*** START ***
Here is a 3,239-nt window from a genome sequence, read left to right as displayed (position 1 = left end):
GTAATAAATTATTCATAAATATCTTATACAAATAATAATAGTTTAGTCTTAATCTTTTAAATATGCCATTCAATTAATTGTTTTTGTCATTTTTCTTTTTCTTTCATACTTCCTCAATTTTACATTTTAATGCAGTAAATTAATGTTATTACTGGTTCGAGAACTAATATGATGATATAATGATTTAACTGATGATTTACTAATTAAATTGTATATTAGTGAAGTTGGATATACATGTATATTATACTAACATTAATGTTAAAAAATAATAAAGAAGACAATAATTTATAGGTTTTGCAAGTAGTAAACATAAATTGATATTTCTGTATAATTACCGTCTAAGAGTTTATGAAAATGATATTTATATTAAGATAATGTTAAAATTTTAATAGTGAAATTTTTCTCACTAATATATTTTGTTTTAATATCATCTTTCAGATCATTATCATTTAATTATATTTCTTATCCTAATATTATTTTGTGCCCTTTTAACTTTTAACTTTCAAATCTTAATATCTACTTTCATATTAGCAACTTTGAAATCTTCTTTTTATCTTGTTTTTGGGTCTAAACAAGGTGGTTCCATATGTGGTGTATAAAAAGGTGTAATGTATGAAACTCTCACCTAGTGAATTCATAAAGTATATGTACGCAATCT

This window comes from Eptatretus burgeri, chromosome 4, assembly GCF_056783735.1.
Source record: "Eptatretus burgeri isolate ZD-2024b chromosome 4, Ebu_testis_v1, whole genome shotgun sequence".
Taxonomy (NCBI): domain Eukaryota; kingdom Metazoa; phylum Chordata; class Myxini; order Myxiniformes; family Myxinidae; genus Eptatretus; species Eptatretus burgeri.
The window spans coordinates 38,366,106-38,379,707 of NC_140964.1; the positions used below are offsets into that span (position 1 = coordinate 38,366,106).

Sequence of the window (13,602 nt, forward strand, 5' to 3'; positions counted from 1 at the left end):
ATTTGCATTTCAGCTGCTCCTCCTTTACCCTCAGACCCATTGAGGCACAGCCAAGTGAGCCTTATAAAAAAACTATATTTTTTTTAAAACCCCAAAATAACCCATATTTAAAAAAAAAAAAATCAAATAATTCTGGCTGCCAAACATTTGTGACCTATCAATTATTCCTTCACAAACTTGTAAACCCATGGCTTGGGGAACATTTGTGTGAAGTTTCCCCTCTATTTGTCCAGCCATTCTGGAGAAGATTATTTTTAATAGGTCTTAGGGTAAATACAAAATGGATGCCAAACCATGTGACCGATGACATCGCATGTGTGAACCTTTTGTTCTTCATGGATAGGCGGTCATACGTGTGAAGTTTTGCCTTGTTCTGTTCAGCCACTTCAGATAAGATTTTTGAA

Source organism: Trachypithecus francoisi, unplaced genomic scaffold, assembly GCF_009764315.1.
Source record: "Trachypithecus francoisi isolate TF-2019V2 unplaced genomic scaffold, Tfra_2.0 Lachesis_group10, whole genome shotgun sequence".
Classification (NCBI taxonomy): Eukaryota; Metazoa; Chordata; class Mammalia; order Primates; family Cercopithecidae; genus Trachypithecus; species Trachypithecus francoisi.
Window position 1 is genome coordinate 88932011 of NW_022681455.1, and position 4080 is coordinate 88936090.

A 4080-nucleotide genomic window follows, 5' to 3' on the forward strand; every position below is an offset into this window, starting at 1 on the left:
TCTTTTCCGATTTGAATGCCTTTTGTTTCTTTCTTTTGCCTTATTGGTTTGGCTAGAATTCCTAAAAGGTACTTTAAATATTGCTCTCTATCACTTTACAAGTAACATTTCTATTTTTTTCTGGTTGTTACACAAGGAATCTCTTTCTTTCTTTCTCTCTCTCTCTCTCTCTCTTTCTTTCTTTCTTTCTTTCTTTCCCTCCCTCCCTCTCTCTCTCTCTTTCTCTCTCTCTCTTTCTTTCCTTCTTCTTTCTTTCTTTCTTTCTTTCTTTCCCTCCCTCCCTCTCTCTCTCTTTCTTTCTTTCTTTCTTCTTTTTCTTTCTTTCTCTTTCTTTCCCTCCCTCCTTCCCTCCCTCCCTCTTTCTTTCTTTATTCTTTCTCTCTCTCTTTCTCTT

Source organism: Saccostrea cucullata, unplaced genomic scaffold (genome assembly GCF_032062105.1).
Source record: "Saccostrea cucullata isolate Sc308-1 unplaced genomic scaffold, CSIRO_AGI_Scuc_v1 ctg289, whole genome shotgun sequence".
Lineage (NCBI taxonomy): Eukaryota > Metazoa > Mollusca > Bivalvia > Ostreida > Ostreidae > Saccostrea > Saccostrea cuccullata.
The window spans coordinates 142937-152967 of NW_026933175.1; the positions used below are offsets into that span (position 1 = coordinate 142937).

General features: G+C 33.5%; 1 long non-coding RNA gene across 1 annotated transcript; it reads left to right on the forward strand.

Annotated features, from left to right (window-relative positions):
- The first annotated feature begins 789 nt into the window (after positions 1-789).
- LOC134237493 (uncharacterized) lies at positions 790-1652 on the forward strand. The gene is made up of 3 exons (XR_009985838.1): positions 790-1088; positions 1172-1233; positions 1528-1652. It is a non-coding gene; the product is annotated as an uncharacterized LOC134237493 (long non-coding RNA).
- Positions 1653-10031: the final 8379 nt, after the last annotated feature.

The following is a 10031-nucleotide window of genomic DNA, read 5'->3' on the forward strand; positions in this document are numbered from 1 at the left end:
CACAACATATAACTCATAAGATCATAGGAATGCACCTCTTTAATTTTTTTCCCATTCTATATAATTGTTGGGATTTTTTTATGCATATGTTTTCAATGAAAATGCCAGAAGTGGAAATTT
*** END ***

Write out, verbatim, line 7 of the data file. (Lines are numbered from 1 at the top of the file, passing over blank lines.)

Sequence of the window (13,602 nt, forward strand, 5' to 3'; positions counted from 1 at the left end):